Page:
This is what I come here for. I'm sitting at a bar in Tokyo with my brother and two Japanese friends. The grandmother across the counter from us nods in response to one of my friends and mounts the creaking staircase behind her to what is surely her bedroom.
The walls and counters of the room she has left us in are riddled with keepsakes, chotchkies, and kimono-clad family photos. This old lady must be pushing ninety, but she shows no signs of slowing down as she gingerly descends the stairs with two huge Kirins, pours us a round, and begins to busily mete out senbei (rice crackers) onto little plates. It’s a capacity crowd—with us four occupying the barstools it’s standing room only. As far as my brother and I can work out, the bar we’re in doesn’t even have a name. Nor is it one of those locals-only gems conjured up by one of my two friends; rather it was I who led them there. We are in Nonbei Yokocho, one of Tokyo’s most fantastic escapes, located exactly where you’d least expect it.
Nonbei Yokocho, or Drunkard’s Alley, lies down an innocuous passage a stone’s throw from Shibuya Crossing that at first glance seems to go nowhere. In reality, the small pathway serves as a portal to another realm: a pristine lantern-lined example of pre-war Tokyo. At it’s terminus it branches into two parallel alleys, maybe two meters wide each, packed with tiny eateries, bars, and izakaya.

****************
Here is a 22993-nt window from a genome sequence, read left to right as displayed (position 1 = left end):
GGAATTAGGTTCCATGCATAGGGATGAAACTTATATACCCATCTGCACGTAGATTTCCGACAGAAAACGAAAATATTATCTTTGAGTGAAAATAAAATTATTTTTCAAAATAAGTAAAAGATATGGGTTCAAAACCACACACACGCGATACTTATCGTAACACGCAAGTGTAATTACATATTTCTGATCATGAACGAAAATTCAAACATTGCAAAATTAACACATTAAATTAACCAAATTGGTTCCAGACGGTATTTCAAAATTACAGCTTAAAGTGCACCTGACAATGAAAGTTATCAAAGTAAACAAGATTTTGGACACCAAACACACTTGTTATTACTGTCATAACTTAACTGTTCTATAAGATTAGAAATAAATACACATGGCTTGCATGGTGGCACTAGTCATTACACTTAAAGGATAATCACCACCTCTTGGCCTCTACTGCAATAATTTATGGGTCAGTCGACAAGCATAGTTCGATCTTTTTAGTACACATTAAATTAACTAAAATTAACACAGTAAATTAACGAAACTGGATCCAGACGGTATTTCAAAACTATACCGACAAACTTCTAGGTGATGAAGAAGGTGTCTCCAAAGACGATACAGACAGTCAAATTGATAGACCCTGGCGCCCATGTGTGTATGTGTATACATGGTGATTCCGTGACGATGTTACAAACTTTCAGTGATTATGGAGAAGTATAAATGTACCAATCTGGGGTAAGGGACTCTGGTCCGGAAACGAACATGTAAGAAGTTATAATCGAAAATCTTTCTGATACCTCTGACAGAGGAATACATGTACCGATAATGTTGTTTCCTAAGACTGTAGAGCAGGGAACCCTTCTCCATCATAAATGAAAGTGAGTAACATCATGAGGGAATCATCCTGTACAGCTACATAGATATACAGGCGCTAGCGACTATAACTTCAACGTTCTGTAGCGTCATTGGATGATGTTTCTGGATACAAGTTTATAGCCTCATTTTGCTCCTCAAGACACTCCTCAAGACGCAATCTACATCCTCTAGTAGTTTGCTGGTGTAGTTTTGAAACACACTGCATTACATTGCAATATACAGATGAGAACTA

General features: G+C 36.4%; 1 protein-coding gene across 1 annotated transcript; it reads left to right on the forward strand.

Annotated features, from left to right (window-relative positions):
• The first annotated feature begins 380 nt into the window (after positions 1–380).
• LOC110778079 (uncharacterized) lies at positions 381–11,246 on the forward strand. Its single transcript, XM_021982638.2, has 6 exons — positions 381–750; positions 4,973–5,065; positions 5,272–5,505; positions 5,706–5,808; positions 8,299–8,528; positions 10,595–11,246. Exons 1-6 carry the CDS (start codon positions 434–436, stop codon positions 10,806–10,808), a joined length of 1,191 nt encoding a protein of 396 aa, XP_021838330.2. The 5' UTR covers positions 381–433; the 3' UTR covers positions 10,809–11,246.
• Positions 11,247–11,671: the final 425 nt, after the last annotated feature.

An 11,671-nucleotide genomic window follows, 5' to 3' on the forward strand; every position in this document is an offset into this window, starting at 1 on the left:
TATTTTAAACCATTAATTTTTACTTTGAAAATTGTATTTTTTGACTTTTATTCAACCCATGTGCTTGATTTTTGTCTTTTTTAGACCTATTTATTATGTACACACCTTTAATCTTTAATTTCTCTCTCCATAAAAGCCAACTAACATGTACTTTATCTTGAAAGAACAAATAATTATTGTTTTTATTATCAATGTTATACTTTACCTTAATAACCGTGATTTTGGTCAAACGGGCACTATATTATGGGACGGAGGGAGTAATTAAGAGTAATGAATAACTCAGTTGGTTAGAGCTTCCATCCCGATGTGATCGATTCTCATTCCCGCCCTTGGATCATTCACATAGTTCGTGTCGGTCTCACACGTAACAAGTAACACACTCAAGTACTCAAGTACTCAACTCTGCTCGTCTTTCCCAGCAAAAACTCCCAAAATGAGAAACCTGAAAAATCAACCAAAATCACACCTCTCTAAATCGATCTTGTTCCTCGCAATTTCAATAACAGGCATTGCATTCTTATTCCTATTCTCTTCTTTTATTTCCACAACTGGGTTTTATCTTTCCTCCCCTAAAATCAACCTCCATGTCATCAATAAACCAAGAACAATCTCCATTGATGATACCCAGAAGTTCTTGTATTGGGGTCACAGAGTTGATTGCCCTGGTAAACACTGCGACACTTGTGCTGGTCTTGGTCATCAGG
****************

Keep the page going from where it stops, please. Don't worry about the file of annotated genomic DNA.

A victim of the neighborhood’s absurd real estate prices, no establishment of the 20-odd that are crammed in two story blocks over the alleys can sit more than 5, maybe 6 people. They are, in effect, their owner’s living rooms, opened up for others to come share stories, talk, drink and make friends. And make friends you will. The intimacy of Drunkard’s Alley ensures you strike up a conversation with the few people sharing whatever place you end up in, whether you like it or not. I've been twice to the Alley in my visits to Tokyo, both times I stumbled into a random establishment, and both I times made memories I’ll keep forever.
Nonbei Yokocho is everything I love most about Tokyo; an oasis of calm tradition nestled in the massive shadow of streaking neon, droves of taxis and hundreds of thousands of pedestrians. A living, breathing contradiction. It serves as an intimate escape from the impermanence and uncertainty of city living. A soothing balm of ‘Cheers’-like warmth applied where urban anonymity reaches fever pitch; providing something rooted, human and seemingly eternal in a neighborhood dictated by the whims of international markets. Hiding in plain sight, like an island visible only to those that know it’s there; the contradictions that make Nonbei Yokocho impossible are the same ones that make it wonderful, even magical, and well worth a visit.